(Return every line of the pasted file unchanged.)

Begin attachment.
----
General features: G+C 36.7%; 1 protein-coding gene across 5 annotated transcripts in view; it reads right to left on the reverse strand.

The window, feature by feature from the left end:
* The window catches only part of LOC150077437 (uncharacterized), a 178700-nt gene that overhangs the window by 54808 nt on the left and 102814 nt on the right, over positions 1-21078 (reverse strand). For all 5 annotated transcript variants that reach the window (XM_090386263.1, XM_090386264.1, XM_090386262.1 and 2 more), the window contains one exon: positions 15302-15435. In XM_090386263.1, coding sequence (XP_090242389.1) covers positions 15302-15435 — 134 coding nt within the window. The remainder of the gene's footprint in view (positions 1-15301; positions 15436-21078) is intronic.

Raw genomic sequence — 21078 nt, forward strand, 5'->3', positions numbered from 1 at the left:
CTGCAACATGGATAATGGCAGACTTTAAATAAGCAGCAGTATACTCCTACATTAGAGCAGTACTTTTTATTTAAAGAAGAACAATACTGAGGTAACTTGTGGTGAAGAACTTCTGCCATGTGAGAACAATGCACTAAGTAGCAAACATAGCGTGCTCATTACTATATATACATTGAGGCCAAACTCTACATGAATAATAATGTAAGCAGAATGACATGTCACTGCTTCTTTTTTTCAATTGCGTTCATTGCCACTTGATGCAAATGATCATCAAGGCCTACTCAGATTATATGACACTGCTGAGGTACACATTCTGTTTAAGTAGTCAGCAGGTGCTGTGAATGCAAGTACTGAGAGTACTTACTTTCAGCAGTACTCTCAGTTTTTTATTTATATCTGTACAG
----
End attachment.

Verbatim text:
General features: G+C 36.7%; 1 protein-coding gene across 5 annotated transcripts in view; it reads right to left on the reverse strand.

The window, feature by feature from the left end:
* The window catches only part of LOC150077437 (uncharacterized), a 178700-nt gene that overhangs the window by 54808 nt on the left and 102814 nt on the right, over positions 1-21078 (reverse strand). For all 5 annotated transcript variants that reach the window (XM_090386263.1, XM_090386264.1, XM_090386262.1 and 2 more), the window contains one exon: positions 15302-15435. In XM_090386263.1, coding sequence (XP_090242389.1) covers positions 15302-15435 — 134 coding nt within the window. The remainder of the gene's footprint in view (positions 1-15301; positions 15436-21078) is intronic.

Raw genomic sequence — 21078 nt, forward strand, 5'->3', positions numbered from 1 at the left:
CTGCAACATGGATAATGGCAGACTTTAAATAAGCAGCAGTATACTCCTACATTAGAGCAGTACTTTTTATTTAAAGAAGAACAATACTGAGGTAACTTGTGGTGAAGAACTTCTGCCATGTGAGAACAATGCACTAAGTAGCAAACATAGCGTGCTCATTACTATATATACATTGAGGCCAAACTCTACATGAATAATAATGTAAGCAGAATGACATGTCACTGCTTCTTTTTTTCAATTGCGTTCATTGCCACTTGATGCAAATGATCATCAAGGCCTACTCAGATTATATGACACTGCTGAGGTACACATTCTGTTTAAGTAGTCAGCAGGTGCTGTGAATGCAAGTACTGAGAGTACTTACTTTCAGCAGTACTCTCAGTTTTTTATTTATATCTGTACAG